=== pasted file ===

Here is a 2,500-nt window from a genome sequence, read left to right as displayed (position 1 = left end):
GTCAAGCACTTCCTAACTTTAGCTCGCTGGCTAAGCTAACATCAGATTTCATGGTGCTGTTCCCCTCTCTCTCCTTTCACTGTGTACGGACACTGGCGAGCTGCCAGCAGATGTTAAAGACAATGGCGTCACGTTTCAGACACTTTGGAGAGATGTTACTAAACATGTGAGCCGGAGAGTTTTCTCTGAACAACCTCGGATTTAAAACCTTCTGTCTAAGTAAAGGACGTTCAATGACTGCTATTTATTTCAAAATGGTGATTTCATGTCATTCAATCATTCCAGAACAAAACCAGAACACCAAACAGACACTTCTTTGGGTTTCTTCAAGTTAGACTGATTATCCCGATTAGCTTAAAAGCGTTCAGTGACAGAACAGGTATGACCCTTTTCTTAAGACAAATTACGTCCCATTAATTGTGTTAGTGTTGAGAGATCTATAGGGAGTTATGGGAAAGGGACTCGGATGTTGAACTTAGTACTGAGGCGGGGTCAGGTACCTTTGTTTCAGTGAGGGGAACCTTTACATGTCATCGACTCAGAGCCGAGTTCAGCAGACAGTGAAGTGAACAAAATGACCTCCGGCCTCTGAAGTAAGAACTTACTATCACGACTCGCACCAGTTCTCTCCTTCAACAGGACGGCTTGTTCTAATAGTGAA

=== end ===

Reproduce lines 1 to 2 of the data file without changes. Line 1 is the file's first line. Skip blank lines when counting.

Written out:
Here is a 2,500-nt window from a genome sequence, read left to right as displayed (position 1 = left end):
GTCAAGCACTTCCTAACTTTAGCTCGCTGGCTAAGCTAACATCAGATTTCATGGTGCTGTTCCCCTCTCTCTCCTTTCACTGTGTACGGACACTGGCGAGCTGCCAGCAGATGTTAAAGACAATGGCGTCACGTTTCAGACACTTTGGAGAGATGTTACTAAACATGTGAGCCGGAGAGTTTTCTCTGAACAACCTCGGATTTAAAACCTTCTGTCTAAGTAAAGGACGTTCAATGACTGCTATTTATTTCAAAATGGTGATTTCATGTCATTCAATCATTCCAGAACAAAACCAGAACACCAAACAGACACTTCTTTGGGTTTCTTCAAGTTAGACTGATTATCCCGATTAGCTTAAAAGCGTTCAGTGACAGAACAGGTATGACCCTTTTCTTAAGACAAATTACGTCCCATTAATTGTGTTAGTGTTGAGAGATCTATAGGGAGTTATGGGAAAGGGACTCGGATGTTGAACTTAGTACTGAGGCGGGGTCAGGTACCTTTGTTTCAGTGAGGGGAACCTTTACATGTCATCGACTCAGAGCCGAGTTCAGCAGACAGTGAAGTGAACAAAATGACCTCCGGCCTCTGAAGTAAGAACTTACTATCACGACTCGCACCAGTTCTCTCCTTCAACAGGACGGCTTGTTCTAATAGTGAA